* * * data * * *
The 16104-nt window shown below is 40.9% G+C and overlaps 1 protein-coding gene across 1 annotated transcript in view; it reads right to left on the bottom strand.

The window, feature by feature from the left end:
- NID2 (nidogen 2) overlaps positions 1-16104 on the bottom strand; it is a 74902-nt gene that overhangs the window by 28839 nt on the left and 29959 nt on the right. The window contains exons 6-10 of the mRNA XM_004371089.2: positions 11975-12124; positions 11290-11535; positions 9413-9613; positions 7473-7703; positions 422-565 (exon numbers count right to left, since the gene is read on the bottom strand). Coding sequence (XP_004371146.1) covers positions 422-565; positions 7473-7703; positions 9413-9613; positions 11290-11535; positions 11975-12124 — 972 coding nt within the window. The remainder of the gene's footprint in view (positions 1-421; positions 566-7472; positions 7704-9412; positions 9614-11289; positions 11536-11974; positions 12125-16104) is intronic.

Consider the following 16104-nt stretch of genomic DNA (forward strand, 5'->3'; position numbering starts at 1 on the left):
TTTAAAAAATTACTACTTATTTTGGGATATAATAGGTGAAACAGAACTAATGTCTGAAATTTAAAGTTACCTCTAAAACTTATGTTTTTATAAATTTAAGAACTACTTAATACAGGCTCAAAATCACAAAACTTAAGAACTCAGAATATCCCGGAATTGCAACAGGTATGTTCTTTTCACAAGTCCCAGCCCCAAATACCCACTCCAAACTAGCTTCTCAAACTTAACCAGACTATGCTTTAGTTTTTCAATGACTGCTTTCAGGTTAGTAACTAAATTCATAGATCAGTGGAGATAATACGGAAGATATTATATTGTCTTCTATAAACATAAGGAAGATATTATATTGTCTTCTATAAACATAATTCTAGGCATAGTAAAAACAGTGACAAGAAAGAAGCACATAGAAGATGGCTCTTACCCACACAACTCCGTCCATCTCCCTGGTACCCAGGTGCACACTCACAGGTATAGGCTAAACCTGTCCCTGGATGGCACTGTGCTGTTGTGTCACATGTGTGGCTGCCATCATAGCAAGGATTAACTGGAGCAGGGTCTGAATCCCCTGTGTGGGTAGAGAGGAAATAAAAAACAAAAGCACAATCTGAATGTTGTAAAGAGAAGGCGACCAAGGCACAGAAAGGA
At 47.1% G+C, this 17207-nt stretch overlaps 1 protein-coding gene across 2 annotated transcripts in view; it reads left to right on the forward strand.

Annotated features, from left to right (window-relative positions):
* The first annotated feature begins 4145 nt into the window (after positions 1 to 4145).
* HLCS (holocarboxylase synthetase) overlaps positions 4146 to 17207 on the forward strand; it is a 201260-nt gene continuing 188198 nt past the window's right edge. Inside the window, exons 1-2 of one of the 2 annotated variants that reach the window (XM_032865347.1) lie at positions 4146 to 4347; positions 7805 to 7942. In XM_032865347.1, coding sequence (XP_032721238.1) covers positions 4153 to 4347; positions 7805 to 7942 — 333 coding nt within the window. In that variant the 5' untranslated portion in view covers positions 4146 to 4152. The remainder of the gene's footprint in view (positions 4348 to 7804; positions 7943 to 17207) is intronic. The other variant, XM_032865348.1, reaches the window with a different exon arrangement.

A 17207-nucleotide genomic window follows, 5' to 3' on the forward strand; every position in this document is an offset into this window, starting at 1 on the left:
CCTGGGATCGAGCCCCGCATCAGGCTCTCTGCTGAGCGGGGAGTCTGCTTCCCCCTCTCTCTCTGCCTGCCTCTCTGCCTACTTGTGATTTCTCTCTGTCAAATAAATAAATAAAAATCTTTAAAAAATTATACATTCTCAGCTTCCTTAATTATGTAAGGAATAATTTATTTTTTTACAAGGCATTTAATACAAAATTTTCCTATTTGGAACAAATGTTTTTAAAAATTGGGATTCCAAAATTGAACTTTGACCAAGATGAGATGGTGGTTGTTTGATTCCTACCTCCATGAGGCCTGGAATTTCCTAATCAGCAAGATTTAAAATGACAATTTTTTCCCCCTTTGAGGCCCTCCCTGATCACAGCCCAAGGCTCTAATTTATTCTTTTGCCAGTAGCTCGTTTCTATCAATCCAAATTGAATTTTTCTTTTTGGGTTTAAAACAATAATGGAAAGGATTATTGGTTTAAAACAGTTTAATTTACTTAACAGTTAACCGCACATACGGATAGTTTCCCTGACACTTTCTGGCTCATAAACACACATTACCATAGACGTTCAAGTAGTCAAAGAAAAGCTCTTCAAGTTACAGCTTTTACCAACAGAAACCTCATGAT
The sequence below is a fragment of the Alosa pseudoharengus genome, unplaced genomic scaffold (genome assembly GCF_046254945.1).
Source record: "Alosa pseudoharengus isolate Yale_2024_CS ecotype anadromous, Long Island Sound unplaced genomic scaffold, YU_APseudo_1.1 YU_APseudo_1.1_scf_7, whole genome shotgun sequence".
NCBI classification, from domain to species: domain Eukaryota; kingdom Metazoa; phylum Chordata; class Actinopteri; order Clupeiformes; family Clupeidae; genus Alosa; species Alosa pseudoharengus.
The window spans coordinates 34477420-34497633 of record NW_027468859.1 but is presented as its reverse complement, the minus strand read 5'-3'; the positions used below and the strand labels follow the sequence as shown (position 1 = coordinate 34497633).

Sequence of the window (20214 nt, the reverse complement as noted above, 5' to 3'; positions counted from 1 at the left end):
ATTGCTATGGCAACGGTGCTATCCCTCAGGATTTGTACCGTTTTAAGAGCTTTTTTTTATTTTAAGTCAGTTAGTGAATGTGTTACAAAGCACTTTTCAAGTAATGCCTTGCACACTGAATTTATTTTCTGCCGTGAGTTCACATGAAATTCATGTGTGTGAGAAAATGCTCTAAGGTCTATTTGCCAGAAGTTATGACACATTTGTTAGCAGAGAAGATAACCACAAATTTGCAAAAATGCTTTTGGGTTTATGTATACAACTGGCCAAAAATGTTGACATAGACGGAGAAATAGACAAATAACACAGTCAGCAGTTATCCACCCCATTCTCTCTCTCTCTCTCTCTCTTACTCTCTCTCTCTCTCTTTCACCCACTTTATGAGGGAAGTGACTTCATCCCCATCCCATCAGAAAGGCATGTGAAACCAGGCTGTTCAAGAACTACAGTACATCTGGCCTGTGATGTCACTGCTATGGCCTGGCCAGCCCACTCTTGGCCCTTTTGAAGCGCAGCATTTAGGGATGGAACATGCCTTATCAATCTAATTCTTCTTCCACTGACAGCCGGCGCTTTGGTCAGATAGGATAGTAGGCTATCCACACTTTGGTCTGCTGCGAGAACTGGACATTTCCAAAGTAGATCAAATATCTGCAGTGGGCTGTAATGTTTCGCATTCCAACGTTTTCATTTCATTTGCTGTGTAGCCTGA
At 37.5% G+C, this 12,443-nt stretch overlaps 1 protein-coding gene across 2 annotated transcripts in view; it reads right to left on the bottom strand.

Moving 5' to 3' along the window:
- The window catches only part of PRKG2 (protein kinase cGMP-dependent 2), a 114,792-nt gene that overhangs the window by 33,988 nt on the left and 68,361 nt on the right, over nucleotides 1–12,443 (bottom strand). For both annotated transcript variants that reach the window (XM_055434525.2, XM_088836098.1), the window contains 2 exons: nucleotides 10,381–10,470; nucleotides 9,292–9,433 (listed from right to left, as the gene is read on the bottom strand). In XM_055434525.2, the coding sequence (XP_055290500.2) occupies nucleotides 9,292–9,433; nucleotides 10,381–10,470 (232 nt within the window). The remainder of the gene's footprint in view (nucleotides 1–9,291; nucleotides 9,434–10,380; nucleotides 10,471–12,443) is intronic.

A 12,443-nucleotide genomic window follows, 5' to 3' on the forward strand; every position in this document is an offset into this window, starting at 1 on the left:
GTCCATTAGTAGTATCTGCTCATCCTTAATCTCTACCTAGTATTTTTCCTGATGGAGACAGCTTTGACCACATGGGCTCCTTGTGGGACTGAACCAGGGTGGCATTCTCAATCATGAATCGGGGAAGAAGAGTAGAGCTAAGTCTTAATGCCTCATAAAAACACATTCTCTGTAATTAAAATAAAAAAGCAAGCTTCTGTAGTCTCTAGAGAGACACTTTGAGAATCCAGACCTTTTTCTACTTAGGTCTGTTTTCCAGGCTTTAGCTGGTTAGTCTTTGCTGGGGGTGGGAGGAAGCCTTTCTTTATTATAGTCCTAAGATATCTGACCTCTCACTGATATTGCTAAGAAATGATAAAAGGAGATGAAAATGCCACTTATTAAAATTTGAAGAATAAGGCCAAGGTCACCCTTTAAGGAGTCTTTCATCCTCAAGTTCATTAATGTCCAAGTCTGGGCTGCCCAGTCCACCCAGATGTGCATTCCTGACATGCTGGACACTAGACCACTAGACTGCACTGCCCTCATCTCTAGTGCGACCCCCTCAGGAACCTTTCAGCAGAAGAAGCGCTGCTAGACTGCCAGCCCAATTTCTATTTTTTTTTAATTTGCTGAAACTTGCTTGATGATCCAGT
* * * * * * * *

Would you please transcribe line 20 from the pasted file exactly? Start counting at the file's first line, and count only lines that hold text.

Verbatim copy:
- The window catches only part of PRKG2 (protein kinase cGMP-dependent 2), a 114,792-nt gene that overhangs the window by 33,988 nt on the left and 68,361 nt on the right, over nucleotides 1–12,443 (bottom strand). For both annotated transcript variants that reach the window (XM_055434525.2, XM_088836098.1), the window contains 2 exons: nucleotides 10,381–10,470; nucleotides 9,292–9,433 (listed from right to left, as the gene is read on the bottom strand). In XM_055434525.2, the coding sequence (XP_055290500.2) occupies nucleotides 9,292–9,433; nucleotides 10,381–10,470 (232 nt within the window). The remainder of the gene's footprint in view (nucleotides 1–9,291; nucleotides 9,434–10,380; nucleotides 10,471–12,443) is intronic.